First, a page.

Vodafone has hit back after Ofcom gave Everything Everywhere (EE) provisional approval to rollout a 4G mobile network this year.

The firm’s CEO has accused Ofcom of "taking leave of its senses". Ofcom said EE can use its existing 1800MHz spectrum for 4G this year saying it doesn’t consider the move a risk to competition with rivals.

Guy Laurence, CEO of Vodafone said, "[Ofcom] is all but agreeing to grant the largest player in the market a headstart on the next generation of mobile internet services."

Ofcom said, "As our view is that there is no material risk of a distortion of competition if EE is permitted now to use the 1800MHz band to deploy LTE and/or WiMAX technologies, we propose to vary EE's 1800 MHz licences as soon as practicable, subject to this consultation."

Vodafone disagrees saying that it is very concerned about the negative impact it will have of the competition between mobile operators in the UK.

Ofcom is accepting comments on the proposal with EE until 17 April. We’ve spoken to Ofcom which said there is no further comment to what it said last week in the EE announcement.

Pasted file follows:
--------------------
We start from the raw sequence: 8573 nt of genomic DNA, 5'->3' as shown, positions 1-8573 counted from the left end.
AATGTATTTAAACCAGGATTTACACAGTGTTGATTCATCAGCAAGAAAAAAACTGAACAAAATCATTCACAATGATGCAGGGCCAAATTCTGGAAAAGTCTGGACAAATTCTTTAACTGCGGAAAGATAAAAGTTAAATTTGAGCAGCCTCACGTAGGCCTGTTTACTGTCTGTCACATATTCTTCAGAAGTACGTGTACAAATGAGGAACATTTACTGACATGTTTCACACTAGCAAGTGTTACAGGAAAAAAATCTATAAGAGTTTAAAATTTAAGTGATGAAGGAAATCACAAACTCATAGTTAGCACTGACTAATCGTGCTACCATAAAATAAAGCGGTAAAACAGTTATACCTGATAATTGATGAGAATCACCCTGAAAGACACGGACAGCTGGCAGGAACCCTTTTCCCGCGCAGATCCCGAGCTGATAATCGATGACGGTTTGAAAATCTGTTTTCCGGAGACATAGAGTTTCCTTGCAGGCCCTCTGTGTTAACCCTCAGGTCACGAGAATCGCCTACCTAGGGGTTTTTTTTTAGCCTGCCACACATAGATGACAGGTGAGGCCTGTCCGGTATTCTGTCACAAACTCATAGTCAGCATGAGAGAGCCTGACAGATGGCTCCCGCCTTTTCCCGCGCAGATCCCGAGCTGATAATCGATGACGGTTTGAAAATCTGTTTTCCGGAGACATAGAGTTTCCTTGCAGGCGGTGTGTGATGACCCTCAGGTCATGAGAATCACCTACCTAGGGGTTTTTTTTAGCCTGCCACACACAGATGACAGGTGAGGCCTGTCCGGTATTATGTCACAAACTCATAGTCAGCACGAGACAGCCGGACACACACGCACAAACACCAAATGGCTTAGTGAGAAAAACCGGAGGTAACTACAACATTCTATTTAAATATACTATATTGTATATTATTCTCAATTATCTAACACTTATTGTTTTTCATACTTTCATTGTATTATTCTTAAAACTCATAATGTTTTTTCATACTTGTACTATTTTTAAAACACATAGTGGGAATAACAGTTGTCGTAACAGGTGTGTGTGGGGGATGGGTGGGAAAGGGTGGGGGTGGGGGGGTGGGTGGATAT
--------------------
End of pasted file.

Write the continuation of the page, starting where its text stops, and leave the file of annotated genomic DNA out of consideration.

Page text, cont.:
The following is a full statement from Vodafone CEO, Guy Laurence:

"Ofcom appears to have taken leave of its senses. The regulator has always stressed that competition is in the best interests of consumers and the British economy yet here it is all but agreeing to grant the largest player in the market a headstart on the next generation of mobile internet services.

This decision leaves Everything Everywhere free to prevent anyone else from launching 4G services by bogging next year’s auction down in endless litigation. It has already threatened to do so once before. On Ofcom’s own admission, all the other players in the market require new spectrum in order to run LTE so Ofcom’s plan will deal a terrible blow to competition in the UK.

Vodafone UK shares the desire of both the regulator and the Government to see the next generation of mobile internet services rolled out quickly and placed within the reach of many more people in rural areas. But Everything Everywhere will be under no obligation to offer services to any rural areas. Ofcom’s plan risks further widening the digital divide in this country.

We know the Government wants to be a friend to business but surely that shouldn’t mean giving the biggest player in the UK market such an undeserved advantage."